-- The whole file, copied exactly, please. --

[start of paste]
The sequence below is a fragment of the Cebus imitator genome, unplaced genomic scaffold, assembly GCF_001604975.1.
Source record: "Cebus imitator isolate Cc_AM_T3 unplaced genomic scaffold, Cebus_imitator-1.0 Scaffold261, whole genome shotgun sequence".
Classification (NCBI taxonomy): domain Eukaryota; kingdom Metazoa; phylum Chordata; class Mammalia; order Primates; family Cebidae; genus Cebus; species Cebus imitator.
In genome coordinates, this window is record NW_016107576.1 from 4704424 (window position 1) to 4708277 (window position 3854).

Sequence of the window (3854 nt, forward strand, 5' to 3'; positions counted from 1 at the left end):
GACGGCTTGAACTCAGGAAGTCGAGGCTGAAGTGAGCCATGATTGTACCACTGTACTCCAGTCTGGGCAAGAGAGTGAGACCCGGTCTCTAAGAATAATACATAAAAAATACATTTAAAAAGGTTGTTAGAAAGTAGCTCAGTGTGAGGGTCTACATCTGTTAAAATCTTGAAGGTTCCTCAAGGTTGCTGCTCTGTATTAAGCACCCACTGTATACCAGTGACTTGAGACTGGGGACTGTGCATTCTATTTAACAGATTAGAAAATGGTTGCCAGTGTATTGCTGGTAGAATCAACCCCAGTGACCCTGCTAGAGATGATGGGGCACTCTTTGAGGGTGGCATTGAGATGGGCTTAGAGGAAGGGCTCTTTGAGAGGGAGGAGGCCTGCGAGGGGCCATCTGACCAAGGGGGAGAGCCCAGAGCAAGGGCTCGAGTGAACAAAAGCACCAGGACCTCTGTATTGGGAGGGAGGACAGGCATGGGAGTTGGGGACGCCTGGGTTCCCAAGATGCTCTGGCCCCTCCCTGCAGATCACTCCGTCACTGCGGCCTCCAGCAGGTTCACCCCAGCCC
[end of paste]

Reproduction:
The sequence below is a fragment of the Cebus imitator genome, unplaced genomic scaffold, assembly GCF_001604975.1.
Source record: "Cebus imitator isolate Cc_AM_T3 unplaced genomic scaffold, Cebus_imitator-1.0 Scaffold261, whole genome shotgun sequence".
Classification (NCBI taxonomy): domain Eukaryota; kingdom Metazoa; phylum Chordata; class Mammalia; order Primates; family Cebidae; genus Cebus; species Cebus imitator.
In genome coordinates, this window is record NW_016107576.1 from 4704424 (window position 1) to 4708277 (window position 3854).

Sequence of the window (3854 nt, forward strand, 5' to 3'; positions counted from 1 at the left end):
GACGGCTTGAACTCAGGAAGTCGAGGCTGAAGTGAGCCATGATTGTACCACTGTACTCCAGTCTGGGCAAGAGAGTGAGACCCGGTCTCTAAGAATAATACATAAAAAATACATTTAAAAAGGTTGTTAGAAAGTAGCTCAGTGTGAGGGTCTACATCTGTTAAAATCTTGAAGGTTCCTCAAGGTTGCTGCTCTGTATTAAGCACCCACTGTATACCAGTGACTTGAGACTGGGGACTGTGCATTCTATTTAACAGATTAGAAAATGGTTGCCAGTGTATTGCTGGTAGAATCAACCCCAGTGACCCTGCTAGAGATGATGGGGCACTCTTTGAGGGTGGCATTGAGATGGGCTTAGAGGAAGGGCTCTTTGAGAGGGAGGAGGCCTGCGAGGGGCCATCTGACCAAGGGGGAGAGCCCAGAGCAAGGGCTCGAGTGAACAAAAGCACCAGGACCTCTGTATTGGGAGGGAGGACAGGCATGGGAGTTGGGGACGCCTGGGTTCCCAAGATGCTCTGGCCCCTCCCTGCAGATCACTCCGTCACTGCGGCCTCCAGCAGGTTCACCCCAGCCC